A former customs broker has been jailed for four years, after being found guilty of falsifying importation documents and pocketing more than $700,000.
Daniel Larosa, 48, was charged with one count of obtaining a financial advantage by deception and one count of attempting to obtain a financial advantage by deception after the Australian Border Force (ABF) found he had made 318 fraudulent claims for duty on goods that were not entitled to be duty free.
As a result of the deception, $728,188 was paid into Larosa's personal bank account.
Assistant Commissioner Investigations, Wayne Buchhorn, said the ABF's investigation began after a routine check uncovered a number of inconsistencies in Larosa's refund applications.
'Not only did Larosa abuse his position of trust as a licensed and authorised customs broker, he also demonstrated a planned and persistent act of offending and used the fraudulently obtained funds to support his own lifestyle,' Assistant Commissioner Buchhorn said.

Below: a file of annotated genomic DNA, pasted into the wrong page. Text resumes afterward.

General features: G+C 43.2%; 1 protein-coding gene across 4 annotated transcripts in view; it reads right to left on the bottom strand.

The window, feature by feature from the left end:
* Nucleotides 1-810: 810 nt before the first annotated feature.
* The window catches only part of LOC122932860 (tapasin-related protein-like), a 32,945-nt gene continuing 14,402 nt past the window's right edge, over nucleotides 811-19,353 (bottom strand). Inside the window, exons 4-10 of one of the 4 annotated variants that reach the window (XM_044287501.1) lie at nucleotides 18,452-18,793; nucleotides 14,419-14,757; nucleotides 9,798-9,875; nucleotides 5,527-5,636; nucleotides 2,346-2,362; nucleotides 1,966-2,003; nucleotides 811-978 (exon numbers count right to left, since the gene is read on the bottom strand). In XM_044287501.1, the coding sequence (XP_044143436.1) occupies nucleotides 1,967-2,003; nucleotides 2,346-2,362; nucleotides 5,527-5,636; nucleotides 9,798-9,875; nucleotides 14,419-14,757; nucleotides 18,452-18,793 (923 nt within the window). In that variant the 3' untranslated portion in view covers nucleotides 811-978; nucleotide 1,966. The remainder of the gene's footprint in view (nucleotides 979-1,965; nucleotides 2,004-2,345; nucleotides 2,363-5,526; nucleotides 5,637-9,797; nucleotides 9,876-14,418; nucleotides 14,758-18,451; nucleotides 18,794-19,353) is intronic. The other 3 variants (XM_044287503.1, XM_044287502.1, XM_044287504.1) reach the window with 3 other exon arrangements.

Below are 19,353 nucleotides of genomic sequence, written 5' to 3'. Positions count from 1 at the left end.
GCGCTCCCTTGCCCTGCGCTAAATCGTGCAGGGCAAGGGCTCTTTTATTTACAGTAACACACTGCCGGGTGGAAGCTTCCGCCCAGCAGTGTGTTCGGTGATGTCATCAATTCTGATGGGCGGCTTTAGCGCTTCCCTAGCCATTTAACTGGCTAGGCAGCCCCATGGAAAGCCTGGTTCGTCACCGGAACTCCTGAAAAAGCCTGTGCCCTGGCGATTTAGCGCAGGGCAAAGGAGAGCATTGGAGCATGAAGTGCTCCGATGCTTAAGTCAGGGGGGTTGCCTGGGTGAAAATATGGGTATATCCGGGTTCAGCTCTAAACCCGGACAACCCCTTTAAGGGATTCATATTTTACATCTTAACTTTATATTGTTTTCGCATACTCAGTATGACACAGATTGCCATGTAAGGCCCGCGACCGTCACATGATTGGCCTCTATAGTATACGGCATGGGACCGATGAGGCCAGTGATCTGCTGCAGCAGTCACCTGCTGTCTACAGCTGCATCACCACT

'This court outcome shows the seriousness of the offending and should serve as a warning to others in the industry that the ABF will seek to prosecute those who undermine Australia's revenue system.'
Larosa pleaded guilty to both charges and was sentenced in the Victorian County Court on 6 March 2017 to four years' imprisonment with a non-parole period of two years. His customs broker licence has also been cancelled.
Licensed customs brokers occupy a trusted niche in Australia's international trade, working with the ABF to facilitate speedy and proper clearance of imported goods allowed into Australia.
Australia ranks high among the world's major trading nations with imports and exports running at record levels, and drawing revenue in the many millions of dollars generated by tariffs and duty payments.
A variety of legislation is in place to prevent theft, fraud and attempts to evade payment of the necessary fees and tariffs, and the Australian Government moves swiftly to prosecute anyone found in breach of the laws.
If you have information about potential trade crime, contact Border Watch online or on 1800 06 1800. Information can be provided anonymously.